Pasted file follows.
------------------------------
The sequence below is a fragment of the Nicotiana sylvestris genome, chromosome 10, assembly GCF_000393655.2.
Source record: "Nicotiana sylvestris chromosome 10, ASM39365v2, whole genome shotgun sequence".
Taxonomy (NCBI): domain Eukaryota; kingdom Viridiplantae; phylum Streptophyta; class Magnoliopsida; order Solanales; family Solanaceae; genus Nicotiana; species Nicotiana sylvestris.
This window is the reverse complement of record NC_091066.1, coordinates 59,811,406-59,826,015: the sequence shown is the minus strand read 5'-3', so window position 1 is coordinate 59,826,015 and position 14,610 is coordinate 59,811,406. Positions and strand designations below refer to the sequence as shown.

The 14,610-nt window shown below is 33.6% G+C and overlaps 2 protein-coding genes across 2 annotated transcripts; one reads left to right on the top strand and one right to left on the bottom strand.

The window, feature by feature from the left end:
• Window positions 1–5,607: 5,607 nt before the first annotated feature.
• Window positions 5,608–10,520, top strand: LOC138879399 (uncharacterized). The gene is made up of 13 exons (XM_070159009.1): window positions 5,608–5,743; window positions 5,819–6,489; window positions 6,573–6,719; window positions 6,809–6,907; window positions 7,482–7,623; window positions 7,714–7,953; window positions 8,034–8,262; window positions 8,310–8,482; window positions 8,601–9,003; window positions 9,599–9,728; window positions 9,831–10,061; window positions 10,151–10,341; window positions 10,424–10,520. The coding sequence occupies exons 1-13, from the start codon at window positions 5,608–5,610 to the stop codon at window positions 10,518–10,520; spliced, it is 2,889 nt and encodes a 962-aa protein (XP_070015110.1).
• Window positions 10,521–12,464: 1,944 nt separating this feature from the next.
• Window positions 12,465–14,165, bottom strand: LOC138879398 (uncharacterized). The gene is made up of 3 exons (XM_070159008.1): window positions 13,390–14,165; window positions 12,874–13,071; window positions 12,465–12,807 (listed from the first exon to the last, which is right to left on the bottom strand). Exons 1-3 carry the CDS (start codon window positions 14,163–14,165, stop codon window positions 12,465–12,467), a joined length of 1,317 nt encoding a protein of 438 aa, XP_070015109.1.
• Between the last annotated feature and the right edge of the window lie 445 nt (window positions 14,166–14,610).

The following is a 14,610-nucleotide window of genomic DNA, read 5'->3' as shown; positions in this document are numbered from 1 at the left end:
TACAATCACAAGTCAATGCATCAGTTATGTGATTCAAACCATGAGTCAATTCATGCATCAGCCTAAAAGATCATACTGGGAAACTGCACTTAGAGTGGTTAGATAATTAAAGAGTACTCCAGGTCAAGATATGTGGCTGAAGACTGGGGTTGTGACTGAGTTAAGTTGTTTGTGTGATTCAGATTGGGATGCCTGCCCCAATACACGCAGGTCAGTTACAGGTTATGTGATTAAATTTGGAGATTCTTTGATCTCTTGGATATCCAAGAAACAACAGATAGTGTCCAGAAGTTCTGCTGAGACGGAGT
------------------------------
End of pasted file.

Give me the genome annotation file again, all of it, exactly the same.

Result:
The sequence below is a fragment of the Nicotiana sylvestris genome, chromosome 10, assembly GCF_000393655.2.
Source record: "Nicotiana sylvestris chromosome 10, ASM39365v2, whole genome shotgun sequence".
Taxonomy (NCBI): domain Eukaryota; kingdom Viridiplantae; phylum Streptophyta; class Magnoliopsida; order Solanales; family Solanaceae; genus Nicotiana; species Nicotiana sylvestris.
This window is the reverse complement of record NC_091066.1, coordinates 59,811,406-59,826,015: the sequence shown is the minus strand read 5'-3', so window position 1 is coordinate 59,826,015 and position 14,610 is coordinate 59,811,406. Positions and strand designations below refer to the sequence as shown.

The 14,610-nt window shown below is 33.6% G+C and overlaps 2 protein-coding genes across 2 annotated transcripts; one reads left to right on the top strand and one right to left on the bottom strand.

The window, feature by feature from the left end:
• Window positions 1–5,607: 5,607 nt before the first annotated feature.
• Window positions 5,608–10,520, top strand: LOC138879399 (uncharacterized). The gene is made up of 13 exons (XM_070159009.1): window positions 5,608–5,743; window positions 5,819–6,489; window positions 6,573–6,719; window positions 6,809–6,907; window positions 7,482–7,623; window positions 7,714–7,953; window positions 8,034–8,262; window positions 8,310–8,482; window positions 8,601–9,003; window positions 9,599–9,728; window positions 9,831–10,061; window positions 10,151–10,341; window positions 10,424–10,520. The coding sequence occupies exons 1-13, from the start codon at window positions 5,608–5,610 to the stop codon at window positions 10,518–10,520; spliced, it is 2,889 nt and encodes a 962-aa protein (XP_070015110.1).
• Window positions 10,521–12,464: 1,944 nt separating this feature from the next.
• Window positions 12,465–14,165, bottom strand: LOC138879398 (uncharacterized). The gene is made up of 3 exons (XM_070159008.1): window positions 13,390–14,165; window positions 12,874–13,071; window positions 12,465–12,807 (listed from the first exon to the last, which is right to left on the bottom strand). Exons 1-3 carry the CDS (start codon window positions 14,163–14,165, stop codon window positions 12,465–12,467), a joined length of 1,317 nt encoding a protein of 438 aa, XP_070015109.1.
• Between the last annotated feature and the right edge of the window lie 445 nt (window positions 14,166–14,610).

The following is a 14,610-nucleotide window of genomic DNA, read 5'->3' as shown; positions in this document are numbered from 1 at the left end:
TACAATCACAAGTCAATGCATCAGTTATGTGATTCAAACCATGAGTCAATTCATGCATCAGCCTAAAAGATCATACTGGGAAACTGCACTTAGAGTGGTTAGATAATTAAAGAGTACTCCAGGTCAAGATATGTGGCTGAAGACTGGGGTTGTGACTGAGTTAAGTTGTTTGTGTGATTCAGATTGGGATGCCTGCCCCAATACACGCAGGTCAGTTACAGGTTATGTGATTAAATTTGGAGATTCTTTGATCTCTTGGATATCCAAGAAACAACAGATAGTGTCCAGAAGTTCTGCTGAGACGGAGT